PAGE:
Vanessa Kursan, owner of Evolve Dog Training in Vancouver, has always been an educator. A former educational therapist, Kursan fell in love with dog training 14 years ago when taking her puppy to an agility class. “I became inspired to understand how dogs learn and embarked on a new educational journey to become a dog trainer myself,” says Kursan. “As an educator, I always believed that any punishment or stress inhibits learning, and that realization led me down the positive reinforcement learning path.”
Kursan’s commitment to dog welfare and humane dog training resulted in Evolve Dog Training recently earning BC SPCA AnimalKind accreditation. “My goal is to improve the quality of life for dogs using kind, humane science-based methods,” says Kursan. “By giving our dogs the opportunity to respond in a positive way to their surroundings, we can help them navigate our world as they journey through life with us.”
The BC SPCA created the AnimalKind accreditation program to help find and refer to companies with high animal welfare standards and skilled trainers who only use humane training methods.
“Dog training is unregulated in BC,” says Nicole Fenwick, manager, research and standards for the BC SPCA, “which makes choosing a dog trainer a challenge. Dog guardians face the risk of working with a trainer who uses outdated techniques that cause fear and pain to dogs before they find a humane trainer who uses science-based methods that are proven to be effective and better for dogs.”
As part of the dog training community, Kursan sees the benefits of AnimalKind accreditation. Kursan says, “Maintaining standards and raising the bar is critical in providing parameters for best practices in any industry. The principle of force-free and positive reinforcement training is one of the pillars in the alignment of my values with AnimalKind. This platform allows me to educate and passionately support this on a daily basis.”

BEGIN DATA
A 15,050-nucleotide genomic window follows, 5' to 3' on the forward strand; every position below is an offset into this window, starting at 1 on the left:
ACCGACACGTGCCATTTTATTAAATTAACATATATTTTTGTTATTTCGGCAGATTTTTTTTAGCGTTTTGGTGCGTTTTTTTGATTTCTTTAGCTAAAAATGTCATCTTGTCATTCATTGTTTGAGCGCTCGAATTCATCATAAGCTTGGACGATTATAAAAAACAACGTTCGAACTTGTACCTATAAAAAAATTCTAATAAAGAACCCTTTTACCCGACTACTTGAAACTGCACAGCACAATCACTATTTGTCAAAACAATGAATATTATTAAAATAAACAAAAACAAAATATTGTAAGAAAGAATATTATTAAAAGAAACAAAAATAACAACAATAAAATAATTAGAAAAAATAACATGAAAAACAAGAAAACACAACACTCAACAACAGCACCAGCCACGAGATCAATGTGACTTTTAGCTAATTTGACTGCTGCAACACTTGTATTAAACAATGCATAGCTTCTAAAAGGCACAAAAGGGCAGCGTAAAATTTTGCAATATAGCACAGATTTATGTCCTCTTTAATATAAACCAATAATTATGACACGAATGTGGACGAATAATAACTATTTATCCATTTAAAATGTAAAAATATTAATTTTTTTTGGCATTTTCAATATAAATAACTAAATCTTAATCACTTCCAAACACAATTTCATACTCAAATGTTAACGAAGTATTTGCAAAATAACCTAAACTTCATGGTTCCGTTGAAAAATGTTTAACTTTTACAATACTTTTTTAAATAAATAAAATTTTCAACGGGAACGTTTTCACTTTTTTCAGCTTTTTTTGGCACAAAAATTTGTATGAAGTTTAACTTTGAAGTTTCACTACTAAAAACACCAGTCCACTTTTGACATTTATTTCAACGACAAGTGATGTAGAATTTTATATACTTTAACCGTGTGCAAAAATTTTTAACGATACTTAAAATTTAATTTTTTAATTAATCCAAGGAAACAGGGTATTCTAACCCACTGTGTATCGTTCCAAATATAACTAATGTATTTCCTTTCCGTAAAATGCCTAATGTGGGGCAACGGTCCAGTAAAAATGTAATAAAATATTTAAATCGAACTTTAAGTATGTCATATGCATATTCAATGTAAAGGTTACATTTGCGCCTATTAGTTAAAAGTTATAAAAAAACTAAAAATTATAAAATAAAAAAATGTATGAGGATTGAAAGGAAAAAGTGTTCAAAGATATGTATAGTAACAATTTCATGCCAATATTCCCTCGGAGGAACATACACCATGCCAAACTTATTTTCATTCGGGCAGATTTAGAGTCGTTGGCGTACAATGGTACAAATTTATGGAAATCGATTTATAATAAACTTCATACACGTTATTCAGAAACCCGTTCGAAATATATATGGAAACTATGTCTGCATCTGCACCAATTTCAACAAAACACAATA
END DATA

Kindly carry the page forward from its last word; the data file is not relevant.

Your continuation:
The BC SPCA wants to encourage dog guardians to choose humane dog trainers like Kursan when considering their options. “It is important for dog guardians to be able to easily find reward-based dog trainers who understand the role evidence-based training methods have in strengthening the human-animal bond,” says Fenwick, “We are happy AnimalKind accreditation contributes to the work Evolve Dog Training does for dogs and their guardians.”
For Kursan, the ultimate reward is seeing the impact her work has on dogs and dog guardians. Kursan says, “The best part is how inspiring and reinforcing it is for me to help people connect with their dogs. As my clients build their skills, their relationship develops through connection, trust and patience. This is one of the greatest gifts I can give. After leaving my job four years ago as a teacher to pursue dog training full time, I can honestly say that I am doing what I was meant to do.”
The BC SPCA launched the first set of AnimalKind standards – for wildlife and rodent control companies – in 2018. Through a partnership with the UBC Animal Welfare Program, the BC SPCA, Vancouver Foundation, and the Peter Wall Institute for Advanced Studies provided funding to establish the program. AnimalKind standards for dog training – the second set of standards developed, were launched in January 2019.
Learn more about AnimalKind accreditation, what to look for in a trainer, or find a trainer near you.